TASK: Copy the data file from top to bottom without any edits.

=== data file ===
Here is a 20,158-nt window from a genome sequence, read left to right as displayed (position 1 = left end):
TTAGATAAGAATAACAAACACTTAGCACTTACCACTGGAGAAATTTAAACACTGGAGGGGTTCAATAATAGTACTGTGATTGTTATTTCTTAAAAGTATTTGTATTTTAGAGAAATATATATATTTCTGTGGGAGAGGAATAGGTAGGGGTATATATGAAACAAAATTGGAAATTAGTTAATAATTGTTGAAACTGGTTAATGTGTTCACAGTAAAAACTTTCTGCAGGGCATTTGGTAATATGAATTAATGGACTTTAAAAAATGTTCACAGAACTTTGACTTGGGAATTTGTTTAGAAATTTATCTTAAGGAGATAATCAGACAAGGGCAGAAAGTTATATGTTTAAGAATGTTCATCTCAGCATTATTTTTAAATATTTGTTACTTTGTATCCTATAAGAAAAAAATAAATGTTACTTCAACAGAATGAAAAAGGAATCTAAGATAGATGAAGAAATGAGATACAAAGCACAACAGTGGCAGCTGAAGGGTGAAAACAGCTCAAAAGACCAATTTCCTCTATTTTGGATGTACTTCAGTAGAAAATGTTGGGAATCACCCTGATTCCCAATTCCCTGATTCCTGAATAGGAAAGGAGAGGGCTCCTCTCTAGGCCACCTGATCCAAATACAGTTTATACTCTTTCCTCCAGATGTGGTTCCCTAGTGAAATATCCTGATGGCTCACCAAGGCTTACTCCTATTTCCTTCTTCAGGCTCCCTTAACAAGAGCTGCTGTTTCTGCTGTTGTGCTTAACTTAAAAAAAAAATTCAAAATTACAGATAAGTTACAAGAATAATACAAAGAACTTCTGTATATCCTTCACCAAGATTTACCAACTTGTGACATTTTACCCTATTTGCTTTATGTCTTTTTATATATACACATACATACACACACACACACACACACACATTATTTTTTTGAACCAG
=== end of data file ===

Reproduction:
Here is a 20,158-nt window from a genome sequence, read left to right as displayed (position 1 = left end):
TTAGATAAGAATAACAAACACTTAGCACTTACCACTGGAGAAATTTAAACACTGGAGGGGTTCAATAATAGTACTGTGATTGTTATTTCTTAAAAGTATTTGTATTTTAGAGAAATATATATATTTCTGTGGGAGAGGAATAGGTAGGGGTATATATGAAACAAAATTGGAAATTAGTTAATAATTGTTGAAACTGGTTAATGTGTTCACAGTAAAAACTTTCTGCAGGGCATTTGGTAATATGAATTAATGGACTTTAAAAAATGTTCACAGAACTTTGACTTGGGAATTTGTTTAGAAATTTATCTTAAGGAGATAATCAGACAAGGGCAGAAAGTTATATGTTTAAGAATGTTCATCTCAGCATTATTTTTAAATATTTGTTACTTTGTATCCTATAAGAAAAAAATAAATGTTACTTCAACAGAATGAAAAAGGAATCTAAGATAGATGAAGAAATGAGATACAAAGCACAACAGTGGCAGCTGAAGGGTGAAAACAGCTCAAAAGACCAATTTCCTCTATTTTGGATGTACTTCAGTAGAAAATGTTGGGAATCACCCTGATTCCCAATTCCCTGATTCCTGAATAGGAAAGGAGAGGGCTCCTCTCTAGGCCACCTGATCCAAATACAGTTTATACTCTTTCCTCCAGATGTGGTTCCCTAGTGAAATATCCTGATGGCTCACCAAGGCTTACTCCTATTTCCTTCTTCAGGCTCCCTTAACAAGAGCTGCTGTTTCTGCTGTTGTGCTTAACTTAAAAAAAAAATTCAAAATTACAGATAAGTTACAAGAATAATACAAAGAACTTCTGTATATCCTTCACCAAGATTTACCAACTTGTGACATTTTACCCTATTTGCTTTATGTCTTTTTATATATACACATACATACACACACACACACACACACACATTATTTTTTTGAACCAG